Prescription opioid medications – such as oxycodone, hydrocodone, morphine and codeine – can help treat pain after surgery or after an injury, but they carry serious risks, like addiction, an overdose and death.

    Those risks increase the higher the dose you take or the longer you use the pain medications, even if you take them as prescribed. Your risks also grow if you take certain other medications, like benzodiazepines (commonly used for anxiety or sleep), or if you get opioid medications from many doctors or pharmacies.

    More than 11 million Americans misuse prescription opioids every year. In fact, opioid misuse has become so prevalent that the government has declared it a public health emergency. Opioid overdoses accounted for 47,600 deaths in 2017, and 40 percent of those deaths involved a prescription opioid medication.

  • Capital outlay process remains secret

    Every year, the Legislature divides up a pot of money known as capital outlay, for one-time expenses such as construction, repair, and purchases of equipment. This year the total has approached a billion dollars.

    The process of dividing the money is done behind the scenes, out of public view. Open government advocates have been ranting about this secrecy for the last few years.

    Since New Mexico’s capital outlay structure is designed largely to provide bragging rights to legislators, the secrecy seems absurd.

    But more absurd, and far more important, is the method used to divide up the money, which has received national recognition for its stupidity.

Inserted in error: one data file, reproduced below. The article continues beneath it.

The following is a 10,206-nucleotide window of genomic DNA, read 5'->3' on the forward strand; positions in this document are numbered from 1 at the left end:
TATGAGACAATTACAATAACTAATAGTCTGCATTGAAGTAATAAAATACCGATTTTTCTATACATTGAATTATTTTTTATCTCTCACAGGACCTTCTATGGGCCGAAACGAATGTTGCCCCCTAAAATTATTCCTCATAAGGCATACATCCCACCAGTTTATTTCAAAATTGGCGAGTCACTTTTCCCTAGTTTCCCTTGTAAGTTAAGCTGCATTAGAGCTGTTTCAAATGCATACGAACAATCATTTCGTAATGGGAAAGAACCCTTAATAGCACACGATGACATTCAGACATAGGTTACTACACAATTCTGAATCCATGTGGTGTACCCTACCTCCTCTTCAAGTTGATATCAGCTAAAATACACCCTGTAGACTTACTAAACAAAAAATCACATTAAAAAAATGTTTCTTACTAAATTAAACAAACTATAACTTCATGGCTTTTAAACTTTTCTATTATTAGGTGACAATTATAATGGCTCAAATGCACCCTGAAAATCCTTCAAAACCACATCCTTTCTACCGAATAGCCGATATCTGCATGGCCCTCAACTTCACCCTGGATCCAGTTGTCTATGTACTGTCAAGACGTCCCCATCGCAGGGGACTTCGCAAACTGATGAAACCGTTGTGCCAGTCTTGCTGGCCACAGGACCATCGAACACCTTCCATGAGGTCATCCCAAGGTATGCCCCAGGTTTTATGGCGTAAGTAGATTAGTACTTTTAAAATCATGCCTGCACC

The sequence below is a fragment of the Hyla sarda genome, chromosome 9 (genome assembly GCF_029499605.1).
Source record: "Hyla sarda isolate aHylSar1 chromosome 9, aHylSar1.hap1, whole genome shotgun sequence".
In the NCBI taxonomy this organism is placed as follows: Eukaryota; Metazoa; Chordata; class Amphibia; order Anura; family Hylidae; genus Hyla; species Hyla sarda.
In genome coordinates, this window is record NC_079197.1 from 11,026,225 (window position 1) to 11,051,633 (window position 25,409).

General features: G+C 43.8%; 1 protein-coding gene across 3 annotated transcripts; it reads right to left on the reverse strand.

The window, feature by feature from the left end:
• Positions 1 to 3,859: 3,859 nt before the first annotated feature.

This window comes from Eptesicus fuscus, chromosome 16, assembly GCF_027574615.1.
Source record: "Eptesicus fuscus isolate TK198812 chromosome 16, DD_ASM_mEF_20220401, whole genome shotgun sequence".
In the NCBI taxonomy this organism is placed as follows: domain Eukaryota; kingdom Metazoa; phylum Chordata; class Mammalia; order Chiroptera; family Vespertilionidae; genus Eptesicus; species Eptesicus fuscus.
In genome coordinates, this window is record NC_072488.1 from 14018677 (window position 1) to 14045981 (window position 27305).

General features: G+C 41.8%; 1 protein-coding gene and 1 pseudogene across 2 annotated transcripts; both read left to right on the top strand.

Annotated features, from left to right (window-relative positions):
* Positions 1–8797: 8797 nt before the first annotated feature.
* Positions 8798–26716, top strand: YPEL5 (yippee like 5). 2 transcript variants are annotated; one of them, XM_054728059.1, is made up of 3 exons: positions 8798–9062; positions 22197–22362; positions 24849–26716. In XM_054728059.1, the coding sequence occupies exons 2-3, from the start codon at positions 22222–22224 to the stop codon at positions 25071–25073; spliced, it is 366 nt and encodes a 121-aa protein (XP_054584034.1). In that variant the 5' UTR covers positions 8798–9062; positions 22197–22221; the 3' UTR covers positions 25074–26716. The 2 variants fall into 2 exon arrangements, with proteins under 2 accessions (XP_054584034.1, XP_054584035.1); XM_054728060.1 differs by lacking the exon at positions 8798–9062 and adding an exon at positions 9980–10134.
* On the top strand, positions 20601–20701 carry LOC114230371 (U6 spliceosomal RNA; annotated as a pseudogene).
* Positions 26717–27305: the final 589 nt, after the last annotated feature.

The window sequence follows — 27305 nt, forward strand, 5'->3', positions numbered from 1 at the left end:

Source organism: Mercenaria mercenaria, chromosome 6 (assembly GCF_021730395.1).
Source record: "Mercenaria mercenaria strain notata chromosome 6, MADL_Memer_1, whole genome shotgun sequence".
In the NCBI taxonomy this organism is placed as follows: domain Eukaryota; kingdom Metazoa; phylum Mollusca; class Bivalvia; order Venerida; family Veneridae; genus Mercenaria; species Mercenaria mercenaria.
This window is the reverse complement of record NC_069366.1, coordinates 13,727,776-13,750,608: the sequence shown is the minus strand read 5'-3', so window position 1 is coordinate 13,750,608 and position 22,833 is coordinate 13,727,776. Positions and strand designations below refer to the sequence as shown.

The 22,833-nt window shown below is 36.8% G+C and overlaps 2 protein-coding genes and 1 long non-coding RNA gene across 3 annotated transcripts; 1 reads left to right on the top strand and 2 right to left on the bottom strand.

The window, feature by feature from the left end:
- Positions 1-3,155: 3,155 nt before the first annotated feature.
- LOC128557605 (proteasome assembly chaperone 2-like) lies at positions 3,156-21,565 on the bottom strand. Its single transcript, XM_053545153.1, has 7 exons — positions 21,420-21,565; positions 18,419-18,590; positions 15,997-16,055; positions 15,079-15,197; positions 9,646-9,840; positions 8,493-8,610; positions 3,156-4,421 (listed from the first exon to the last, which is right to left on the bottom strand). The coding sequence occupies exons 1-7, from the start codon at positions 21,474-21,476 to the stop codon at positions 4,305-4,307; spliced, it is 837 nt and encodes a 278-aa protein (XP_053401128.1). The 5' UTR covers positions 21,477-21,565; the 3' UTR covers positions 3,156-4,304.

The process goes like this: legislators submit wish lists of projects to be considered for funding. Each legislator’s list is probably longer than what can realistically be funded. Legislators know some of their requests will be chopped off.

    Meanwhile, the finance committees are calculating how much money in total will be available. When the numbers are crunched, the projects selected for final approval are packaged into one or two long and detailed bills. This year the main bill was Senate Bill 280.

    You can read every legislator’s original list on the Legislature’s website (nmlegis.gov).

  • Chernobyl remains worst nuclear accident in history

    Dr. T. Douglas Reilly
    Columnist

    The 1986 accident that destroyed Unit-4 at the Chernobyl Nuclear Power Station in Ukraine was indeed the worst nuclear accident at that time. The effort of the station staff to extinguish the fire caused by the fuel meltdown was truly heroic.

    I saw satellite photos of the burning reactor in a colloquium at LANL shortly after the explosion and fire occurred. Two workers in Unit-4 died from physical injuries caused by the explosion; 28 workers and firemen died from acute radiation doses after flying in helicopters over the reactor to drop sand and fire retardant chemicals.

    These volunteers were told beforehand that the time over the fire was only a few seconds and that there was a high probability they might receive a lethal dose. They were awarded the Hero of the Soviet Union posthumously.